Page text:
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Landslide Debris Field Has To Be Approached As Hazmat Scene

Tom Banse
Northwest News Network
Homes destroyed by the Oso landslide are barely recognizable as such.

In a clearing on a hillside above one side of the mudflow, searchers in all sorts of uniforms and bright safety vests are picking through the crushed and barely recognizable remains of homes.

Even from a distance, you know it is dirty work.

But that’s not all. Battalion chief Steve Mason says the debris field is considered a hazmat scene. Searchers thoroughly hose off at the end of each day.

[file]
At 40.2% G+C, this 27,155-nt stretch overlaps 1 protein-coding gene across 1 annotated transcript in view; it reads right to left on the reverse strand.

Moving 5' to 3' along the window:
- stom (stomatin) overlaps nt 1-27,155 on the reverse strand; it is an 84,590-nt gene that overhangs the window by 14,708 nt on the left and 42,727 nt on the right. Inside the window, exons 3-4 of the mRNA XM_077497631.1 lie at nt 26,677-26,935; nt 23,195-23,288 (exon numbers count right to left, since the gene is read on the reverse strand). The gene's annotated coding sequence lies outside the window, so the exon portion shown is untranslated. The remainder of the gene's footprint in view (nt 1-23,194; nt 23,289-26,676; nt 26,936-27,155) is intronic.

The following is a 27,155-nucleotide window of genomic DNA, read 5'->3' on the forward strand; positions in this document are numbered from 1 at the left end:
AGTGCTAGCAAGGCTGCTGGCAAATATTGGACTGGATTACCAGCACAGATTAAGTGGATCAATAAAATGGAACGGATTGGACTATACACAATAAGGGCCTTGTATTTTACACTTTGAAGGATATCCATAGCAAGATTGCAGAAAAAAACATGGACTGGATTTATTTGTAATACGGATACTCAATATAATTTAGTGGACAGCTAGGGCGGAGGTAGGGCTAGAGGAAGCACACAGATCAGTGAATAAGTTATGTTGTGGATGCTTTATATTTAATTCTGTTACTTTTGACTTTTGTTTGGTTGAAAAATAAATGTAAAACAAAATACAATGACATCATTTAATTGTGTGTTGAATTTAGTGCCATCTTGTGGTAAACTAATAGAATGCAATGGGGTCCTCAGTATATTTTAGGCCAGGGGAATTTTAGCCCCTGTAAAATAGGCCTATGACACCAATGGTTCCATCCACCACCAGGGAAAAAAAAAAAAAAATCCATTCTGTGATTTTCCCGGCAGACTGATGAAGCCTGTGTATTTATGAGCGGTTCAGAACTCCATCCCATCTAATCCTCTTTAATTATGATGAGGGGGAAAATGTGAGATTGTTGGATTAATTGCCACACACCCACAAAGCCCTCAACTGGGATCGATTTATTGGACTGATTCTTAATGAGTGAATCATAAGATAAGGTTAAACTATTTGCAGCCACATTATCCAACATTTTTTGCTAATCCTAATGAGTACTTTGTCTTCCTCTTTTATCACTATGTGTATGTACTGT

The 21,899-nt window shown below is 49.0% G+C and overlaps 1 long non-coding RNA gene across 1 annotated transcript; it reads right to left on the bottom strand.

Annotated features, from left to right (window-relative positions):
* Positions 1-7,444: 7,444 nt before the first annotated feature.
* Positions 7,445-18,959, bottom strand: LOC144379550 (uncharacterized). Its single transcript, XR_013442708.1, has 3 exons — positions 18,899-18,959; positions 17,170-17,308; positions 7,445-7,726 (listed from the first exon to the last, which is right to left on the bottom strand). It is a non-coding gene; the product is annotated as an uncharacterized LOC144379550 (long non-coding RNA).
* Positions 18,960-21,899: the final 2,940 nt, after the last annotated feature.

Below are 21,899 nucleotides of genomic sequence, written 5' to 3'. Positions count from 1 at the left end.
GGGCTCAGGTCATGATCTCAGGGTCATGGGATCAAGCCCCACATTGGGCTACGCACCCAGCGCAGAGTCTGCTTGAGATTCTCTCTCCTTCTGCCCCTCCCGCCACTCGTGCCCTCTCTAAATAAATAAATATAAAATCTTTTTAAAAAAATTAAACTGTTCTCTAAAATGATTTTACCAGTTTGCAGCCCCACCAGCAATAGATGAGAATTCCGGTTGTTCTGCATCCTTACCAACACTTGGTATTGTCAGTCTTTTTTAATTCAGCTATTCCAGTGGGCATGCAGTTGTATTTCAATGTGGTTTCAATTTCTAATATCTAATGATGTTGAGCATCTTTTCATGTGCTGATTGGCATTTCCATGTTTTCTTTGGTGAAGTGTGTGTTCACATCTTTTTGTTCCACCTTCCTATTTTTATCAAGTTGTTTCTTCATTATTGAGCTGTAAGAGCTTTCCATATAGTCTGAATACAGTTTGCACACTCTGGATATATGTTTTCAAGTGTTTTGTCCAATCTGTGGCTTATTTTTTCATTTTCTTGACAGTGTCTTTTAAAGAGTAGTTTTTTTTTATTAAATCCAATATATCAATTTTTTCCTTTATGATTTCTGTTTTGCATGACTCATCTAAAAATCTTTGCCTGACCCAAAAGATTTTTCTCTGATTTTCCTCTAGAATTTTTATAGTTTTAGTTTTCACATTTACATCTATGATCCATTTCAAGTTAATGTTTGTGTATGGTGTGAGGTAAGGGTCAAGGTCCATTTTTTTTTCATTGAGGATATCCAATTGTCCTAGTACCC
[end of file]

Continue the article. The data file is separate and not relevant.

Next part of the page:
“Of course, because everybody’s septic system and other personal items are strewn throughout, we make sure they are well-cleaned. We don’t want them to take anything away with them.”

Something else Mason points out are big “tinfoil” reflectors strung in some trees above where the landslide started. The battalion chief says searchers down below periodically look up to see if the shiny foil is in the same spot.

They’re mindful that the deadly hillside could slump again.

Emergency managers are planning to rotate in fresh search crews to the scene. 

Now semi-retired, Tom Banse covered national news, business, science, public policy, Olympic sports and human interest stories from across the Northwest. He reported from well known and out–of–the–way places in the region where important, amusing, touching, or outrageous events unfolded. Tom's stories can be found online and were heard on-air during "Morning Edition" and "All Things Considered" on NPR stations in Washington, Oregon, and Idaho.